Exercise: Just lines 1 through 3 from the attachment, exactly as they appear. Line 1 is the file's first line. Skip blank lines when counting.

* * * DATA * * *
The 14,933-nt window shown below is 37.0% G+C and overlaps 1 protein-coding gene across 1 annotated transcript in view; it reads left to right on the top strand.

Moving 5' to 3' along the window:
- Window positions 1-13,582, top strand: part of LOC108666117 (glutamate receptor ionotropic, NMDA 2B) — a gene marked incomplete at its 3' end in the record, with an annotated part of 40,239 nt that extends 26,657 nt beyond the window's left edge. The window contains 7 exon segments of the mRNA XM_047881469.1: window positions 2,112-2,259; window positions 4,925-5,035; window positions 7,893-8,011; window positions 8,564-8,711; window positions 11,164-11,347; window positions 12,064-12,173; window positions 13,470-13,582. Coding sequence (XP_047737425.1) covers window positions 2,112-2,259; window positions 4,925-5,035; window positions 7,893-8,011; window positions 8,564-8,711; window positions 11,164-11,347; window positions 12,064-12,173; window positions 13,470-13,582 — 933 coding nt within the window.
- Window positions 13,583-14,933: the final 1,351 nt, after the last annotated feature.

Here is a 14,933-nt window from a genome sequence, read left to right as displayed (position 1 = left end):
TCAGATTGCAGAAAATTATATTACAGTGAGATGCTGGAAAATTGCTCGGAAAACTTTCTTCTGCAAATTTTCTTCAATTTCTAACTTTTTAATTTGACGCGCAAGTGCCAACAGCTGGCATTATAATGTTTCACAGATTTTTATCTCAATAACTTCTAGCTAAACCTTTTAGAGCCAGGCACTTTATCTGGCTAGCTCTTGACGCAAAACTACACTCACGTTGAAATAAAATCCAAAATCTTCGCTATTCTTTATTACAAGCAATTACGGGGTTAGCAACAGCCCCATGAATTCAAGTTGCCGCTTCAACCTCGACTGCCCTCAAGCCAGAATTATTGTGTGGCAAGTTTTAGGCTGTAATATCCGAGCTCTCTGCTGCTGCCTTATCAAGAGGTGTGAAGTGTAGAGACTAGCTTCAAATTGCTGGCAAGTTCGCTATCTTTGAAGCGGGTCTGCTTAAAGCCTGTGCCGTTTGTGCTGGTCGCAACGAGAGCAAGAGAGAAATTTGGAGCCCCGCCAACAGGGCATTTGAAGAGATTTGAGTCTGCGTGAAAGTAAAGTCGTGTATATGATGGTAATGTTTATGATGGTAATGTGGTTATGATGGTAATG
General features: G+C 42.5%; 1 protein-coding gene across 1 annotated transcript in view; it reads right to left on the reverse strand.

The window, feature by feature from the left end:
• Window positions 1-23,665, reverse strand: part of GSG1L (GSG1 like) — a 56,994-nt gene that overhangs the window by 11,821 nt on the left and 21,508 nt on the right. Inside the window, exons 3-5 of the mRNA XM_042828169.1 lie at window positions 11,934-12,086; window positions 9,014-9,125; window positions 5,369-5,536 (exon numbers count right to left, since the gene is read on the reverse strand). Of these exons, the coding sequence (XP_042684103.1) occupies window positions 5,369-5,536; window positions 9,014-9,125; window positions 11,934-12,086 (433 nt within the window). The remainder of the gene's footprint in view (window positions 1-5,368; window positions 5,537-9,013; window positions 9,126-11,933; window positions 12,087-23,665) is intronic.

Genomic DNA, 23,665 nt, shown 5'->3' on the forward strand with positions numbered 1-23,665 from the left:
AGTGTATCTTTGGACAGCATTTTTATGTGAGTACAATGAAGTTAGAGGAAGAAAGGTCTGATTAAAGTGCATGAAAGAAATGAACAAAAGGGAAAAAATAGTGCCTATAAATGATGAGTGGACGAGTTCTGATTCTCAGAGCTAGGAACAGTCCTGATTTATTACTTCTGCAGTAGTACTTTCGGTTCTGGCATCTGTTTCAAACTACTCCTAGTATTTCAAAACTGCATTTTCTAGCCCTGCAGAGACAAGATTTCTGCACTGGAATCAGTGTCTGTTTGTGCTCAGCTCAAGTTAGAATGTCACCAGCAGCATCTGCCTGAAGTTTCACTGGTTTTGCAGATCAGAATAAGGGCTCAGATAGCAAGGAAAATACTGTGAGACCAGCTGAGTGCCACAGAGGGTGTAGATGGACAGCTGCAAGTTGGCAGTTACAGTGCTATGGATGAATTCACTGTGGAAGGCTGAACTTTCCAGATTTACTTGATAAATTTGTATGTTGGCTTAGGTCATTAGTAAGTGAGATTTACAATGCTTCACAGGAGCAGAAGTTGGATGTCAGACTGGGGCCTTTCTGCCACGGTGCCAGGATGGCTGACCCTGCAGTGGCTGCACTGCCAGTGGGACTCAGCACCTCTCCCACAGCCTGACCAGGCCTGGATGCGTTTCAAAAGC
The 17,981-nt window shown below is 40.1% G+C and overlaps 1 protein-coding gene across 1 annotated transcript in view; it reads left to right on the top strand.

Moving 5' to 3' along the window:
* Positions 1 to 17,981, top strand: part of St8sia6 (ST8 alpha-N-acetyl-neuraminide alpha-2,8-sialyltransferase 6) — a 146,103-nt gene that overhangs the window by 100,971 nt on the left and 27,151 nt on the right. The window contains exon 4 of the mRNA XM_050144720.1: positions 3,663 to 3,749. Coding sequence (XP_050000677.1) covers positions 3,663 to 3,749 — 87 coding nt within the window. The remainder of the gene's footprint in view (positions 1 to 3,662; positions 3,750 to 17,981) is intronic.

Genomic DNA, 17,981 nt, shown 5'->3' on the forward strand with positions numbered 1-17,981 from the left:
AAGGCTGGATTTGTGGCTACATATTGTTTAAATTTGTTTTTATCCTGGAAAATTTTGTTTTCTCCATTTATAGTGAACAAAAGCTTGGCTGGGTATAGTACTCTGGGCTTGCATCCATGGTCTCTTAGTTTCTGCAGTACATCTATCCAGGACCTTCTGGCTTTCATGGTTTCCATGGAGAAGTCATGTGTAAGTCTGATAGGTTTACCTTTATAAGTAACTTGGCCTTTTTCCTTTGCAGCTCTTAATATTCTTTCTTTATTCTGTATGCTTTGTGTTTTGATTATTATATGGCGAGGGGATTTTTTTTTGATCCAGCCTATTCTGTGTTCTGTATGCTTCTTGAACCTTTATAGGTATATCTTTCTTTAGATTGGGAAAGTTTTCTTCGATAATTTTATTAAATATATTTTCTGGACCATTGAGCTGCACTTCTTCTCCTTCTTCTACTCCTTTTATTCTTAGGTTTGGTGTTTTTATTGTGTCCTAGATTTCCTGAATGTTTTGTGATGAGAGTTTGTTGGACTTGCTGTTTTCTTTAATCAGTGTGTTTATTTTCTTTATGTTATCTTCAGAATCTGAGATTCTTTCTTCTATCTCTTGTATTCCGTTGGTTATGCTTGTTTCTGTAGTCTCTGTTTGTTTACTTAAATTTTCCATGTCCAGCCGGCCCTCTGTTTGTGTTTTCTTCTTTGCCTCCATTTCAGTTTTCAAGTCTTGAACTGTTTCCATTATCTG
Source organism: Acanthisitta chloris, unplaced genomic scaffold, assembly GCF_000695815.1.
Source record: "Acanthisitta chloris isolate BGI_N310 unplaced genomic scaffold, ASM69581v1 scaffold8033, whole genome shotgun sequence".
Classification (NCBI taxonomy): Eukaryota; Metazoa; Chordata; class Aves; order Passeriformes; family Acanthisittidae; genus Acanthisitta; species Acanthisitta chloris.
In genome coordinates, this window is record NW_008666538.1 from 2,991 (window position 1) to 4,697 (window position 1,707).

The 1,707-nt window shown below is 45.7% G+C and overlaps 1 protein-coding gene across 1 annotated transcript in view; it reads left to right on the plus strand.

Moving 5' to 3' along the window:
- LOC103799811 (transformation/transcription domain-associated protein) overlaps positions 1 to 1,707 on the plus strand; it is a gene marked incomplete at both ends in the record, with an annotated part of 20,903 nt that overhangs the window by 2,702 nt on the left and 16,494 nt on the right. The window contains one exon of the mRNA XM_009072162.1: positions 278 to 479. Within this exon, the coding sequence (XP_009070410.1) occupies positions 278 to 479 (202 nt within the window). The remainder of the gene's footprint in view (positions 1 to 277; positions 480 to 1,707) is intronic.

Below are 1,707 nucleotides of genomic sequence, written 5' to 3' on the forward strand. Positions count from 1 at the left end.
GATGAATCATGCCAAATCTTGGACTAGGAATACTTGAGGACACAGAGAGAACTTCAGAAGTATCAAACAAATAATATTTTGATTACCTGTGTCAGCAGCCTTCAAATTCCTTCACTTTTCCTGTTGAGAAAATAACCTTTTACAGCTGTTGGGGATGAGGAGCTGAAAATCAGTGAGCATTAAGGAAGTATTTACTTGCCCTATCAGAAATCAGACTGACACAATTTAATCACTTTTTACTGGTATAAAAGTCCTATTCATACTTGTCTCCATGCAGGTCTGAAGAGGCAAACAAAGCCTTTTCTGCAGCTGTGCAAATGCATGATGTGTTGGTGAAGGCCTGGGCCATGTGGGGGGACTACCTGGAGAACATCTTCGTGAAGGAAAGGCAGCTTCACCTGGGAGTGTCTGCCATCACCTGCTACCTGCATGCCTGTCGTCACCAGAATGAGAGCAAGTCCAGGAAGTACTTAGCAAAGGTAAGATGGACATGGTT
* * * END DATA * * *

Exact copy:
The 14,933-nt window shown below is 37.0% G+C and overlaps 1 protein-coding gene across 1 annotated transcript in view; it reads left to right on the top strand.

Moving 5' to 3' along the window:
- Window positions 1-13,582, top strand: part of LOC108666117 (glutamate receptor ionotropic, NMDA 2B) — a gene marked incomplete at its 3' end in the record, with an annotated part of 40,239 nt that extends 26,657 nt beyond the window's left edge. The window contains 7 exon segments of the mRNA XM_047881469.1: window positions 2,112-2,259; window positions 4,925-5,035; window positions 7,893-8,011; window positions 8,564-8,711; window positions 11,164-11,347; window positions 12,064-12,173; window positions 13,470-13,582. Coding sequence (XP_047737425.1) covers window positions 2,112-2,259; window positions 4,925-5,035; window positions 7,893-8,011; window positions 8,564-8,711; window positions 11,164-11,347; window positions 12,064-12,173; window positions 13,470-13,582 — 933 coding nt within the window.